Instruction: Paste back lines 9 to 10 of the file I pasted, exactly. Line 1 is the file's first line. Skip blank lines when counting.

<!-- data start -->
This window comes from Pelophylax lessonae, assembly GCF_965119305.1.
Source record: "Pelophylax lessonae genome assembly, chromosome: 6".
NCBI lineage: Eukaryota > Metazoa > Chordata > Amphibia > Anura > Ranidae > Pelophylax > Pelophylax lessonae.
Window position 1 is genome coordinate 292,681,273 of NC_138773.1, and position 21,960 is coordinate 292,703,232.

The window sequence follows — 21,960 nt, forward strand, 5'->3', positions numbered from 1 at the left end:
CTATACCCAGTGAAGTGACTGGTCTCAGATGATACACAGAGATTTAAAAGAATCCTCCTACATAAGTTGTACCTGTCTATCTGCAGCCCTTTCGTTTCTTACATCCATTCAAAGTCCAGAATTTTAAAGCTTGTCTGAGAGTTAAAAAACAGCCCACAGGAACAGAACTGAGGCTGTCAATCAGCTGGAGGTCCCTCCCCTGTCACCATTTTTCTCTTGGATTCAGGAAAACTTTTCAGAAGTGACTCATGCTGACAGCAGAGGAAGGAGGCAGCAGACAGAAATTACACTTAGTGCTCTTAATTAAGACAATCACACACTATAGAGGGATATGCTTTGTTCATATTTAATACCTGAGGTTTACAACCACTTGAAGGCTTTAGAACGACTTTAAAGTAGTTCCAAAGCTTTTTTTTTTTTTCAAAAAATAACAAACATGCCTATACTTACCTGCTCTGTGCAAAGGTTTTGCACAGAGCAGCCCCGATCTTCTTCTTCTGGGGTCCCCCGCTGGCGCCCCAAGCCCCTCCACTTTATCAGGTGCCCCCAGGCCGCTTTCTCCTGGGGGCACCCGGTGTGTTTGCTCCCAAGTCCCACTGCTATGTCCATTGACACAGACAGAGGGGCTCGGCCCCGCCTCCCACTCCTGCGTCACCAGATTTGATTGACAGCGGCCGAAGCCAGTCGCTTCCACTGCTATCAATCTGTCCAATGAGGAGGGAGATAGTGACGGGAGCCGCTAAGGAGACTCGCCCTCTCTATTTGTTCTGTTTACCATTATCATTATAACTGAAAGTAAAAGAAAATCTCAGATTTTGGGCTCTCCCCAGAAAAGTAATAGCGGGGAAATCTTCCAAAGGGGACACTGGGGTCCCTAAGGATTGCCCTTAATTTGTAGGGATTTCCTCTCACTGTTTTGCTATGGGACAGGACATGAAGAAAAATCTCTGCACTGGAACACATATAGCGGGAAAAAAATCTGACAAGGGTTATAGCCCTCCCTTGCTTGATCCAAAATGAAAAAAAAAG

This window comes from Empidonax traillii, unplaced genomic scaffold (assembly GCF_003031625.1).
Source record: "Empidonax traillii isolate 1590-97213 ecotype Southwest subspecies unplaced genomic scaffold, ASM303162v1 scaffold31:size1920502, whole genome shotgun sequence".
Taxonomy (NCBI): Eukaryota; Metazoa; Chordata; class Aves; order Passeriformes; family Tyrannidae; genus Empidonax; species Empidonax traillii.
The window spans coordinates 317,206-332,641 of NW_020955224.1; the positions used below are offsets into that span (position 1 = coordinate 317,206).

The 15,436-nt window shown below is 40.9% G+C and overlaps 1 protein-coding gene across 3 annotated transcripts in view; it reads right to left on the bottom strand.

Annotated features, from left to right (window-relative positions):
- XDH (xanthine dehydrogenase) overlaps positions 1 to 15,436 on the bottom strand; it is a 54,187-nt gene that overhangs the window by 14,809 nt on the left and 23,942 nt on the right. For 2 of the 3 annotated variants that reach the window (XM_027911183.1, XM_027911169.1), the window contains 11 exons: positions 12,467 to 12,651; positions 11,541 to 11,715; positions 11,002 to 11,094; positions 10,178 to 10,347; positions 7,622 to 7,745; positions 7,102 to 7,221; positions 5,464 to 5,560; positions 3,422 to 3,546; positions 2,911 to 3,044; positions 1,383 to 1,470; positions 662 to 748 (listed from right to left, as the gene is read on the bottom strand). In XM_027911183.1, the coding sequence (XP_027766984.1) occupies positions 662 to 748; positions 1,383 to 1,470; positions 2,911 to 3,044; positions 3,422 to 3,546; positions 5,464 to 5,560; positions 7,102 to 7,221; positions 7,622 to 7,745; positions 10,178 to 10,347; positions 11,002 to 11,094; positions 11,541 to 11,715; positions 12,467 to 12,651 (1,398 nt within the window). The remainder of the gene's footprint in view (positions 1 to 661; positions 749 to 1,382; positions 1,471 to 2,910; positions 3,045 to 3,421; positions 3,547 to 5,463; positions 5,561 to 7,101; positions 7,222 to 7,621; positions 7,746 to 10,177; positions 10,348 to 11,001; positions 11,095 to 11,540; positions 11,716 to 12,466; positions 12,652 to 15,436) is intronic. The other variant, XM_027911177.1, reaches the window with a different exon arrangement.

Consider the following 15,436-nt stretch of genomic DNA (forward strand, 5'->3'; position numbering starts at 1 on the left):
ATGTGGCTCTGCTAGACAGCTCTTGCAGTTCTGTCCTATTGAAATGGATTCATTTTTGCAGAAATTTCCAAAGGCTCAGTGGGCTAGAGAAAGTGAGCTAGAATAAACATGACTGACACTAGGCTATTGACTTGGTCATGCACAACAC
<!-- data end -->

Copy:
Taxonomy (NCBI): Eukaryota; Metazoa; Chordata; class Aves; order Passeriformes; family Tyrannidae; genus Empidonax; species Empidonax traillii.
The window spans coordinates 317,206-332,641 of NW_020955224.1; the positions used below are offsets into that span (position 1 = coordinate 317,206).